1. Miracle of miracles: I have a publication in the works!
2. I am going back to England (for a whole month!!!) this summer with the U of A study abroad program. I will be the graduate assistant on the trip and I am so happy and honored!
3. Comps, due to the publication deadline, have been pushed back yet again. So, I will probably take them in the fall.
4. I competed in NaNoWriMo and now have 98 pages of a novel (VERY rough draft).
5. I have a facebook account that I actually check...though I am not sure how I feel about it. So, if any of you have facebook accounts, look me up. I am under "Susan" and not "Susie"...but feel free to call me "Susie."
6. I am teaching literature again and I am liking everything about my students and classes except for the time that we have to meet for class.
7. Dad is doing well, in general.
8. My mother retired in September!
9. I just went on my first paranormal investigation (though it wasn't very professional!). We laughed most of the time!

Well, that is all that I can think of at this point, as far as updates. Some news/pop culture issues that are really annoying me:
1. The woman who just had the 8 babies.
2. Jon and Kate Plus 8. (That woman irritates me. She really needs to calm down and let her kids be kids. The twin called Maddie is a time bomb...I have never seen a child so angry.)
3. The Duggars and the wedding episode. (Though I don't have a huge problem with this group, I do think that the oldest boy is a bit full of himself. The fact that such a big deal was made about his new wife submitting to him really made me laugh. He looks about 12. Ugh. And some things were said on that episode that, well, just shouldn't be said.)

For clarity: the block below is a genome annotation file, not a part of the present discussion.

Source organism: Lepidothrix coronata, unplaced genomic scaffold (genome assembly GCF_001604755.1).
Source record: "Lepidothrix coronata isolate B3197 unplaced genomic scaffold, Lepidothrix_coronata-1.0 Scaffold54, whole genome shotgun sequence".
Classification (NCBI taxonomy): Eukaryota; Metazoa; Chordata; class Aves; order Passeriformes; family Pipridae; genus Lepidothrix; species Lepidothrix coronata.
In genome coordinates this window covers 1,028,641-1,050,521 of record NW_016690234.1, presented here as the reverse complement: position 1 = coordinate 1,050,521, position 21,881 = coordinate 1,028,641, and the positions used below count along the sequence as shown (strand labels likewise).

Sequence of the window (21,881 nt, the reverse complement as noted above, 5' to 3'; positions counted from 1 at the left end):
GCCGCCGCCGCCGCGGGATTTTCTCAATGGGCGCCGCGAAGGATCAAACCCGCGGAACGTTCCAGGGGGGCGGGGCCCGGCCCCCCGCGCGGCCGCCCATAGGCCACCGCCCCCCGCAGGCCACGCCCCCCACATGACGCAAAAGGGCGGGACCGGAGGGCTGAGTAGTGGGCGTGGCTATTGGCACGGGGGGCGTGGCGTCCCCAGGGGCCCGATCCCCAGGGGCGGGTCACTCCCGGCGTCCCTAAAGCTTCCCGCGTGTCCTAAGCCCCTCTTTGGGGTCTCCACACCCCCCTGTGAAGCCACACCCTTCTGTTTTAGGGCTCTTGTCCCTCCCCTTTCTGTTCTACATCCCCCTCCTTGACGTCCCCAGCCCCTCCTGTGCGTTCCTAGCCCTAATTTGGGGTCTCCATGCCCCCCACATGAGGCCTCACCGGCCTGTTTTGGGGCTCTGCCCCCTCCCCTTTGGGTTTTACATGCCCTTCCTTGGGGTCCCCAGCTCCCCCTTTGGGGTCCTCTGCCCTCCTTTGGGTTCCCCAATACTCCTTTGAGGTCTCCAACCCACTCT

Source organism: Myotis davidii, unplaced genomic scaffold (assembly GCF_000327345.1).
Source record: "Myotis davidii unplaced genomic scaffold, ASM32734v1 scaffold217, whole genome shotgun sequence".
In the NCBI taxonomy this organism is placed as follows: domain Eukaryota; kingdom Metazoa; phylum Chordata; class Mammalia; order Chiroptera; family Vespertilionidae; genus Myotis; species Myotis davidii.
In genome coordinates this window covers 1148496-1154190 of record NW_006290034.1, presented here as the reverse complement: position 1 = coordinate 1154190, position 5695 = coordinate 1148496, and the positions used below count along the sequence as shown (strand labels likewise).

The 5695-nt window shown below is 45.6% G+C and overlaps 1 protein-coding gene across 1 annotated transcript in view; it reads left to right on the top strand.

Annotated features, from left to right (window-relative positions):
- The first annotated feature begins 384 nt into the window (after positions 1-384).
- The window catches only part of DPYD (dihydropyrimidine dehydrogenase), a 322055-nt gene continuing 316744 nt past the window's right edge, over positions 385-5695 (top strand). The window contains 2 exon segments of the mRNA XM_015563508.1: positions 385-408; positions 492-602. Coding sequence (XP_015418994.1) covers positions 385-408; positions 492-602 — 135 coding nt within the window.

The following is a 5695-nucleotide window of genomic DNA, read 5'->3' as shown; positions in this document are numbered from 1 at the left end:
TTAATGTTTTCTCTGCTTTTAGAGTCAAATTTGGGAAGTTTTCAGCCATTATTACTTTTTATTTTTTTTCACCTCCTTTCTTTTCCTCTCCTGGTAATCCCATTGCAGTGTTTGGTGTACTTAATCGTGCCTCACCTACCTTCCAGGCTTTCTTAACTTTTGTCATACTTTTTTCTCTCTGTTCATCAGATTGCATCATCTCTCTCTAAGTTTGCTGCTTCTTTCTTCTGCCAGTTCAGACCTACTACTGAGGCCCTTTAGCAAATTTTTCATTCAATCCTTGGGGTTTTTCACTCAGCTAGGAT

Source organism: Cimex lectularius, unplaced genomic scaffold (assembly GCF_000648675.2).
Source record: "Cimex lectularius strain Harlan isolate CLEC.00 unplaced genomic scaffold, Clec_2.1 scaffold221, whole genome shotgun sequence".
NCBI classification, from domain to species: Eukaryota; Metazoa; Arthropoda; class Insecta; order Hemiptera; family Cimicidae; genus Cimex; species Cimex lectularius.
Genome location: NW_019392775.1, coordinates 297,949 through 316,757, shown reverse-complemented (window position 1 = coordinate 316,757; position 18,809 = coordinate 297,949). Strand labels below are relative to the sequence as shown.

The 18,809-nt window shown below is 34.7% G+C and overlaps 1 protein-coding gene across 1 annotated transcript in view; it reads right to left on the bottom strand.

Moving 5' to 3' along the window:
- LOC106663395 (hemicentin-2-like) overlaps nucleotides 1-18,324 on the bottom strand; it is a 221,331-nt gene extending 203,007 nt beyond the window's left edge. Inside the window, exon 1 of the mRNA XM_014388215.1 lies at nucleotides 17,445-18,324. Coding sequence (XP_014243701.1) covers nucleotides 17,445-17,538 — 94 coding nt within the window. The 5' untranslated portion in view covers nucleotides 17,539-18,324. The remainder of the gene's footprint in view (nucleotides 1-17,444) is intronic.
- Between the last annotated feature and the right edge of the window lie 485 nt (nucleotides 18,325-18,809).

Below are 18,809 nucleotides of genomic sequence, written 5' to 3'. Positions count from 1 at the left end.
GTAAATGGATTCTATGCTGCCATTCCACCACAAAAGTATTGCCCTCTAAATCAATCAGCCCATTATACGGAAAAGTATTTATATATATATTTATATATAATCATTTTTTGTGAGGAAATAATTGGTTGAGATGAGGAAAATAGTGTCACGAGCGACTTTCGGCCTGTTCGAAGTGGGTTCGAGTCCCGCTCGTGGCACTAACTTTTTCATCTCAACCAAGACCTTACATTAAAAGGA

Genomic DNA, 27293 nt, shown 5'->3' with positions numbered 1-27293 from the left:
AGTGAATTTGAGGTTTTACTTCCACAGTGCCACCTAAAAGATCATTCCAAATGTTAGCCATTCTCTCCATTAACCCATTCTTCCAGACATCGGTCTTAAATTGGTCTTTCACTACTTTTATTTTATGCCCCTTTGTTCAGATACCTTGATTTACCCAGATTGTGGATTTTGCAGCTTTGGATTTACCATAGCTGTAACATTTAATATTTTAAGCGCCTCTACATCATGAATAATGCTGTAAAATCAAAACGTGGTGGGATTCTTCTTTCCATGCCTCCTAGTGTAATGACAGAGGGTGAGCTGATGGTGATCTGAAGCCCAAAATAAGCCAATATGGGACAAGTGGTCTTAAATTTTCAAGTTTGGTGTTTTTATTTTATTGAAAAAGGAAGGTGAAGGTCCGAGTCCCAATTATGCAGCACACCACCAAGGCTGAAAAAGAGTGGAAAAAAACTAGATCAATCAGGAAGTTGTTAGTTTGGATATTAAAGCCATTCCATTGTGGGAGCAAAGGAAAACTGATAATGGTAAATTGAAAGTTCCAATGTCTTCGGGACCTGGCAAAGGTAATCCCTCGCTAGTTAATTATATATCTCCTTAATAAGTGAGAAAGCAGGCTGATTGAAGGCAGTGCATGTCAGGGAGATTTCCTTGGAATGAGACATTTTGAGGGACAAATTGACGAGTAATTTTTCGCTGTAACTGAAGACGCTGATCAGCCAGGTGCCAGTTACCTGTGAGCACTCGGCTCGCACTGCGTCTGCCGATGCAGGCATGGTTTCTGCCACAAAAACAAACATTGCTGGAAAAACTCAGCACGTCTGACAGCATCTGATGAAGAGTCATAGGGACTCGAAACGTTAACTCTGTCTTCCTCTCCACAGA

4. The woman who just had the 8 babies.
5. The woman who just had the 8 babies.
6. YES...the woman who just had the 8 babies. (It really makes me upset. If she is so fired up about having children, why not just adopt? In California there are PLENTY of children who need good homes. Instead, she put her life and the lives of 8 children at risk and she can't possibly afford them. Any media outlet who gives her money is crazy. This has to stop. She only did it for the publicity.)
7. Tatiana del Toro on American Idol. Someone needs to tell her off.

Pop Culture things I like:
1. The First 48: I LOVE, LOVE, LOVE this show. And, they finally came to film in Birmingham! (though I am not sure that is really positive...)
2. Paranormal State: I think Ryan is so cute, though way too young for me.
3. Gordon Ramsay's: "The F Word," "Hell's Kitchen," and "Kitchen Nightmares."
4. The BBC show (now off the air for the most part, at least in the US) "My Family."
5. AND, last but not least: Patrick Swayze's "The Beast." This is a great show. Very violent and intense, but great. I also love that Patrick is fighting so hard against his cancer, not curling up to die. Fight to the death, Patrick! He is one tough guy and I love it!

Well, that is about it right now. Still, even though I resorted to lists, I wrote more than I have in a really long time! Yea!